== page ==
Saturday, December 22, 2012

More security for the least secure means more security for all

It is easier to tear down and destroy than it is to build and create. This is true whether we are talking about a tower of blocks, a work of art or a civilization. Our civilization will be stronger and more resilient when most people believe that we are all better off when we seek to improve our society and the health of the ecosystem that sustains it. Ideally, each of us should appreciate and fully identify in the development of a promising and beneficent global civilization. We should strive to make a world that recognizes the people as the rightful owners of natural resource wealth, so that the world we create together will not be a world that has more paving or pollution or noise or extraction of limited resources than what most people would say is acceptable.

A society that recognizes the people as rightful owners of the Earth's natural resources will not tolerate inequitable exploitation of this shared legacy. An owner of natural resources is one who has a right to use these resource, a right to share in the enjoyment of natural opportunities. So not just humans. An owner has a right to stop others from messing up the resource, and a right to receive compensation when damage is done or value taken. (Human beings are a life-form unique on the planet; unique in our ability to devastate ecosystems that sustain other lifeforms. Any sense within us that we have a right to use what we find in the environment and to enjoy the benefits of clean air and water, we must acknowledge a similar sense in our fellow inhabitants. If other lifeforms also have a right to share in the benefits of natural wealth, we need to limit how much we actually disturb the ecosystems that sustain them. We could do this when we recognize those rights and resolve to limit our disturbances only to levels that (most people agree) are respectful of the rights of our fellow Earthlings and are therefore also respectful of our conscience.

If fees are charged to those who use or mess up wealth of the commons (natural resources), the proceeds should go to the people. A guaranteed minimum income for everyone on Earth could result from the collection of fees for use of natural resources in agriculture, industry and commerce. A minimum income would decrease the problems associated with disparity of wealth and would end abject poverty, while the universal nature of such a payment would ensure that no one would forgo productive work for fear of loosing their public property dividend. As our economy becomes more fair and transparent, more people will come to feel an ownership in the system. They will be more likely to want to protect and improve rather than destroy. By making the least secure among us more secure, we will make everyone more secure.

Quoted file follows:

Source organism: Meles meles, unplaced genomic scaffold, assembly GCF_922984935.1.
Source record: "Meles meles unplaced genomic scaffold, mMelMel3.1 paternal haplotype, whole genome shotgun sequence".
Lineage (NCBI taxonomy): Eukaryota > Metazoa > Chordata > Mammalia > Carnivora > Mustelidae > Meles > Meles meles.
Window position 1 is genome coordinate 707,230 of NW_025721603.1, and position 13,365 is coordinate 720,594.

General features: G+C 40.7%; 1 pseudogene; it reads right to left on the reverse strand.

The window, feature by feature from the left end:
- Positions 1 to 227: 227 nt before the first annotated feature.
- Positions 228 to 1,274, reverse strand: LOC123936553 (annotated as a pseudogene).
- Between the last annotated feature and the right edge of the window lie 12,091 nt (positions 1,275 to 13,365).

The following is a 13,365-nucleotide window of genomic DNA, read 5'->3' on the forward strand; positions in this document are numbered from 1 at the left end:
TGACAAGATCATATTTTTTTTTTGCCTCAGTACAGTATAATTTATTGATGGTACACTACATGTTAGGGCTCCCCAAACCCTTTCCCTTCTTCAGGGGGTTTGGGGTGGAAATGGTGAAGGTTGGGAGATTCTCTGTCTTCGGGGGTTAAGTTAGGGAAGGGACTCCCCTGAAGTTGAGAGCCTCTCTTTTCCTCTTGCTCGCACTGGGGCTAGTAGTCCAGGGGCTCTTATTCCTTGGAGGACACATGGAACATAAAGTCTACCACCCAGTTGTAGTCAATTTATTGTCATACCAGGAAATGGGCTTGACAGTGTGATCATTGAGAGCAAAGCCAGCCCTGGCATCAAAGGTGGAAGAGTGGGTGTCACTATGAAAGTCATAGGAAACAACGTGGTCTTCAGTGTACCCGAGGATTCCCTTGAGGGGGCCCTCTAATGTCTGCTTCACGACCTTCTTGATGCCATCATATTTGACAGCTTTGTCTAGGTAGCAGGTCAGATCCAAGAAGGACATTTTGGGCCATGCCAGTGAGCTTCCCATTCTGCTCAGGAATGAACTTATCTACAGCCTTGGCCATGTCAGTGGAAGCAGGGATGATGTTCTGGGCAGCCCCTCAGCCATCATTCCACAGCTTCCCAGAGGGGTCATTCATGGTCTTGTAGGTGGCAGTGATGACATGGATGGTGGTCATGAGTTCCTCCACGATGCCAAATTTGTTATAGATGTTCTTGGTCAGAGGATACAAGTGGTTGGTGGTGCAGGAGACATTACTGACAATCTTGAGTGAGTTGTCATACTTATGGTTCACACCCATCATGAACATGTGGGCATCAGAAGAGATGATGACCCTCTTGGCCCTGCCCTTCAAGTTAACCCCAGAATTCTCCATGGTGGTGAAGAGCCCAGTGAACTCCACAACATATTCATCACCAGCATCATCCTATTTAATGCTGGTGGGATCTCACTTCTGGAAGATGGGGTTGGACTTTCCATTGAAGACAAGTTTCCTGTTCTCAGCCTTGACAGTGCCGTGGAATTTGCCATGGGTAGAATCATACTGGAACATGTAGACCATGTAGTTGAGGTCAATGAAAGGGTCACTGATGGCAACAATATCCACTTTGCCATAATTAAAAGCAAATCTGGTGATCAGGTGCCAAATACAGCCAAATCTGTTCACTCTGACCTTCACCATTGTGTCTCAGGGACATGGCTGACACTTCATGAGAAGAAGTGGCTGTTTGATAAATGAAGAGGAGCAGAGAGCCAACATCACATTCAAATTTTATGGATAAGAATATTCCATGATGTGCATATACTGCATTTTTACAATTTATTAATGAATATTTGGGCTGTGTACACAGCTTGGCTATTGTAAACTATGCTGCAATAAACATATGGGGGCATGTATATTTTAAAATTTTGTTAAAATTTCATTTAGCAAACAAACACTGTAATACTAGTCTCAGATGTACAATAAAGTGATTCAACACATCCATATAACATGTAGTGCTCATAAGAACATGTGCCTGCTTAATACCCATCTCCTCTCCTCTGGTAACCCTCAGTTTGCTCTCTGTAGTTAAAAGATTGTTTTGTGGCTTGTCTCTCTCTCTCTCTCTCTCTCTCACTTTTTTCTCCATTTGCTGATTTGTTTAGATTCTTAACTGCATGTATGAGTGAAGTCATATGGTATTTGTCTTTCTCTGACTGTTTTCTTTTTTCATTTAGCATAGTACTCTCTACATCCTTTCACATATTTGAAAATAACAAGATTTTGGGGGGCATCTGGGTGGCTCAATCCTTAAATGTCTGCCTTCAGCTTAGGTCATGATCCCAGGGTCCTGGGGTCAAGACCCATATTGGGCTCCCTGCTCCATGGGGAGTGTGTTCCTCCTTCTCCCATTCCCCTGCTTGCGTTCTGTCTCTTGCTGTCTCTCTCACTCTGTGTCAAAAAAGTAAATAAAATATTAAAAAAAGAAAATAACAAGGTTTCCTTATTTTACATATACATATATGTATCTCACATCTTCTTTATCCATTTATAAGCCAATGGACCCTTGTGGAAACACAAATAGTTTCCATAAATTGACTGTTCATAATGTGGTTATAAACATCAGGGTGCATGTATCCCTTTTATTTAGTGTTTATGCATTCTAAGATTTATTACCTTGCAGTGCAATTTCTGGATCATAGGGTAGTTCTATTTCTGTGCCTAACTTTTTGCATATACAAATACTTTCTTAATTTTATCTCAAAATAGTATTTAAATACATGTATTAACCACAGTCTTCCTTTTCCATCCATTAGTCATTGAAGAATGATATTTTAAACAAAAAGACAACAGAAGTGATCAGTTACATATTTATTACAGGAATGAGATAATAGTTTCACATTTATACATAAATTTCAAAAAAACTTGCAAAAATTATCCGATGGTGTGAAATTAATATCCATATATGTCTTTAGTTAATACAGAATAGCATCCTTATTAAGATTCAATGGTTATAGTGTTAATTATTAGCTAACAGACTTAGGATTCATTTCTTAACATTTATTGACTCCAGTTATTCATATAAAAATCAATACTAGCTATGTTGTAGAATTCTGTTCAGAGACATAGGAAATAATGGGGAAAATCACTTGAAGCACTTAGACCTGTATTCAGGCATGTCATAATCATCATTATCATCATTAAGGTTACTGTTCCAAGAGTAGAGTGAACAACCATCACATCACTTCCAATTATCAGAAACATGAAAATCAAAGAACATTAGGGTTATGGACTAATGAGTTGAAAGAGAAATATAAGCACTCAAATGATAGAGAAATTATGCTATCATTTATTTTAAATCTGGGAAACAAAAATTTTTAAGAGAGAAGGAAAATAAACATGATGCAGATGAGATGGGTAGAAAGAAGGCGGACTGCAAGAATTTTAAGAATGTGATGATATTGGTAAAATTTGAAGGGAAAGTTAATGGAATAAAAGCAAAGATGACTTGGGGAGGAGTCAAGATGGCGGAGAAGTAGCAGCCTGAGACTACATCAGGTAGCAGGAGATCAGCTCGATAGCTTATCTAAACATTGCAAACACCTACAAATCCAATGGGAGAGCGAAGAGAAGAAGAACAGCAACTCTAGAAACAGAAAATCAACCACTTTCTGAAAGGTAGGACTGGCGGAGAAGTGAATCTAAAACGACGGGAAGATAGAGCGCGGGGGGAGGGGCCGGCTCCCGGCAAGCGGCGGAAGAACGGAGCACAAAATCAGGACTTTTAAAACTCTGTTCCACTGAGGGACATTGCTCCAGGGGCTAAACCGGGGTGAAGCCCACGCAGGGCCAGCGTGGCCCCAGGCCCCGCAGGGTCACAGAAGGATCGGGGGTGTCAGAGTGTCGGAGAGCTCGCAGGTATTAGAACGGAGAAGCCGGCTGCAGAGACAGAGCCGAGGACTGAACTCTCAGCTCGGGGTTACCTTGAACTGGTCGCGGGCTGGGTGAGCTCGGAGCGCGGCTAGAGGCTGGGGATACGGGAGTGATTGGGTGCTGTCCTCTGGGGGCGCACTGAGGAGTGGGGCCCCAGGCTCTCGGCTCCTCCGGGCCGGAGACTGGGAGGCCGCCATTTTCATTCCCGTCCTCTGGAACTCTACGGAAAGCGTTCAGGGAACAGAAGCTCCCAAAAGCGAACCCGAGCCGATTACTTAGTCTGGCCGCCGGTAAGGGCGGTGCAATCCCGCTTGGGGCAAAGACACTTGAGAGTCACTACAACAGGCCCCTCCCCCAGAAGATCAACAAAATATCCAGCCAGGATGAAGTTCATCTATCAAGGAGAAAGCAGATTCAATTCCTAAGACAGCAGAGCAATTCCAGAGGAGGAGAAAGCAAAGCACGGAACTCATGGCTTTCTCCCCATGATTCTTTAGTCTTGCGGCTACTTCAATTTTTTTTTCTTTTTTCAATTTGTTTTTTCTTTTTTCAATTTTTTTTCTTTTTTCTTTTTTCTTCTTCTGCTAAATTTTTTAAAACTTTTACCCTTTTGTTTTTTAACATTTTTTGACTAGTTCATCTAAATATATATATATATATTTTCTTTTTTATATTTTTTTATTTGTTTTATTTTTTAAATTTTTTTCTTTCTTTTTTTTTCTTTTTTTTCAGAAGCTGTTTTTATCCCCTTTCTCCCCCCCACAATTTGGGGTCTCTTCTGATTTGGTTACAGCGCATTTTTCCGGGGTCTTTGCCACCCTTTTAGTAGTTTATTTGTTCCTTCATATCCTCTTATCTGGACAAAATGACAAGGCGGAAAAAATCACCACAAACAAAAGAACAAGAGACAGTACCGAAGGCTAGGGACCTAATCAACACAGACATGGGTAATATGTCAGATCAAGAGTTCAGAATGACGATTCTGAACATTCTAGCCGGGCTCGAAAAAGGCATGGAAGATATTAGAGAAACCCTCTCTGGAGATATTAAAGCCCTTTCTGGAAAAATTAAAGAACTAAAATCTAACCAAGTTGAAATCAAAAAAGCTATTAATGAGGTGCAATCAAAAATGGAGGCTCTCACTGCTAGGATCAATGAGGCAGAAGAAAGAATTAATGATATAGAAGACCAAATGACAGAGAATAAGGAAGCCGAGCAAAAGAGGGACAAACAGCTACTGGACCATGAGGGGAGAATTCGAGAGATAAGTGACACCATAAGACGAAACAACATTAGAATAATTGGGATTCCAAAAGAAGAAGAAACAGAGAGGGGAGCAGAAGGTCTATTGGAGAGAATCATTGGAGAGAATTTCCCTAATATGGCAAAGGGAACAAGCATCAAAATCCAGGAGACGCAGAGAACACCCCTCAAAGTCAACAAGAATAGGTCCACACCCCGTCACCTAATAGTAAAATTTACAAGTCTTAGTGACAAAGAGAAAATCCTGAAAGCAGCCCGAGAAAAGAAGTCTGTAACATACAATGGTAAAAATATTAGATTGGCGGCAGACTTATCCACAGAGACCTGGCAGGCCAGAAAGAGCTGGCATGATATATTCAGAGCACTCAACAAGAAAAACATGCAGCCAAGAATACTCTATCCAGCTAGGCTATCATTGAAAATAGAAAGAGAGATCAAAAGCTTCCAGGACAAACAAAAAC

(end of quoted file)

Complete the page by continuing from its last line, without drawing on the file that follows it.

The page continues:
Attaching fees to the use of natural resources would create a mechanism whereby citizens could exert their will on the larger economic system, to define appropriate limits to potentially harmful human activities. What levels of pollution and what rates of extraction of resources are acceptable? We could all share in deciding limits to human activities insofar as those activities impinge on the commons. If most people polled in a random survey say that they want stricter limits on monoculture or paving or a particular kind of pollution, for example, then the associated fee would increase, causing industries to try harder to reduce the offending activity. And the inverse is also true: Any activity that had been discouraged more strongly than the people now deemed necessary would have its associated fees reduced. The actual conditions on the Earth that result from the sum of all human activities would come to reflect the expressed will of the people, as reflected by random polls. (We can know that a poll is reliable and that it can serve as the basis of public policy if anyone is able to take a second poll and thereby verify the first one. Solid and reliable documentation of methodology could compliment (or substitute for) repeating a poll for verification purposes.)

In such a democratic society, we would not allow loss of biodiversity, pollution of our streams and rivers, high rates of mineral depletion, (including fossil fuels), loss of our starscape every night of the year to light pollution--at least, we would not allow these things beyond what is acceptable to the people. Given a voice in the management of natural resource wealth (which owners should have) we likely would not consent to the conditions in the world as we've made it thus far. When we fully apply our principles of ownership and fair compensation to questions of natural resource wealth management--when we recognize commons or public property rights in our accounting--much will change. We will have a synthesis of capitalism and communism in a truly democratic society. We will have a civilization that is sustainable or much more likely to be so. We will have a more just society.

Systemic flaws are not reported


Anonymous said...

Hey john, we met around this time last year at a catholic workers house, and you gave me a couple of your articles to read. I found this article in particular very interesting, and I completely agree with you and feel like your proposed plan could work very well in the capitalist economy we live in. Thanks for sharing your thoughts

Anonymous said...

Respect existence or expect resistence..

John Champagne said...

I get that as a general principle, but how does it relate to this post?